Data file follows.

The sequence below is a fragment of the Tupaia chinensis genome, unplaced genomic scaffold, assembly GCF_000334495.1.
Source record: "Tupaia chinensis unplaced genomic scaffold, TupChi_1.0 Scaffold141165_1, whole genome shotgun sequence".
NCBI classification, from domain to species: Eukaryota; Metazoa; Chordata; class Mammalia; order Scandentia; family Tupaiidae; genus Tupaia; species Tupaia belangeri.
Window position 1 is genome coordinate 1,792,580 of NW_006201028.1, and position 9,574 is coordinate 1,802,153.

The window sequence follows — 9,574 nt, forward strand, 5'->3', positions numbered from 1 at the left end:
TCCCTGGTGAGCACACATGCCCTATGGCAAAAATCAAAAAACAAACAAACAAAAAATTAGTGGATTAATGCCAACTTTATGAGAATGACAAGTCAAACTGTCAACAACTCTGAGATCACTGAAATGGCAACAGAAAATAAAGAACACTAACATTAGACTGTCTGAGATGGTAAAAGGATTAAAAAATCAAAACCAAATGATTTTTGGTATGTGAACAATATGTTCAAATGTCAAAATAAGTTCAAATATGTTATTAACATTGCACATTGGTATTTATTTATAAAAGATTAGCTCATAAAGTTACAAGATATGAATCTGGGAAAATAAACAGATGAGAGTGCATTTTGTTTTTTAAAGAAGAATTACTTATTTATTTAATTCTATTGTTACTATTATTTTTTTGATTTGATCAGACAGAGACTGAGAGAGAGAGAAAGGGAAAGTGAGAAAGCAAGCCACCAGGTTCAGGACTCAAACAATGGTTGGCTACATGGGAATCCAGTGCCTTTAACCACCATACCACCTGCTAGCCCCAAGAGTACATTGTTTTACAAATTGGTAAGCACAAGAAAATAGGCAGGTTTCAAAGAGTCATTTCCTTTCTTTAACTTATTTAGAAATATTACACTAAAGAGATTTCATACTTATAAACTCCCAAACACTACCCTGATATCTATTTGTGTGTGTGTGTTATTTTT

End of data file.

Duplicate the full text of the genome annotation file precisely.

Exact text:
The sequence below is a fragment of the Tupaia chinensis genome, unplaced genomic scaffold, assembly GCF_000334495.1.
Source record: "Tupaia chinensis unplaced genomic scaffold, TupChi_1.0 Scaffold141165_1, whole genome shotgun sequence".
NCBI classification, from domain to species: Eukaryota; Metazoa; Chordata; class Mammalia; order Scandentia; family Tupaiidae; genus Tupaia; species Tupaia belangeri.
Window position 1 is genome coordinate 1,792,580 of NW_006201028.1, and position 9,574 is coordinate 1,802,153.

The window sequence follows — 9,574 nt, forward strand, 5'->3', positions numbered from 1 at the left end:
TCCCTGGTGAGCACACATGCCCTATGGCAAAAATCAAAAAACAAACAAACAAAAAATTAGTGGATTAATGCCAACTTTATGAGAATGACAAGTCAAACTGTCAACAACTCTGAGATCACTGAAATGGCAACAGAAAATAAAGAACACTAACATTAGACTGTCTGAGATGGTAAAAGGATTAAAAAATCAAAACCAAATGATTTTTGGTATGTGAACAATATGTTCAAATGTCAAAATAAGTTCAAATATGTTATTAACATTGCACATTGGTATTTATTTATAAAAGATTAGCTCATAAAGTTACAAGATATGAATCTGGGAAAATAAACAGATGAGAGTGCATTTTGTTTTTTAAAGAAGAATTACTTATTTATTTAATTCTATTGTTACTATTATTTTTTTGATTTGATCAGACAGAGACTGAGAGAGAGAGAAAGGGAAAGTGAGAAAGCAAGCCACCAGGTTCAGGACTCAAACAATGGTTGGCTACATGGGAATCCAGTGCCTTTAACCACCATACCACCTGCTAGCCCCAAGAGTACATTGTTTTACAAATTGGTAAGCACAAGAAAATAGGCAGGTTTCAAAGAGTCATTTCCTTTCTTTAACTTATTTAGAAATATTACACTAAAGAGATTTCATACTTATAAACTCCCAAACACTACCCTGATATCTATTTGTGTGTGTGTGTTATTTTT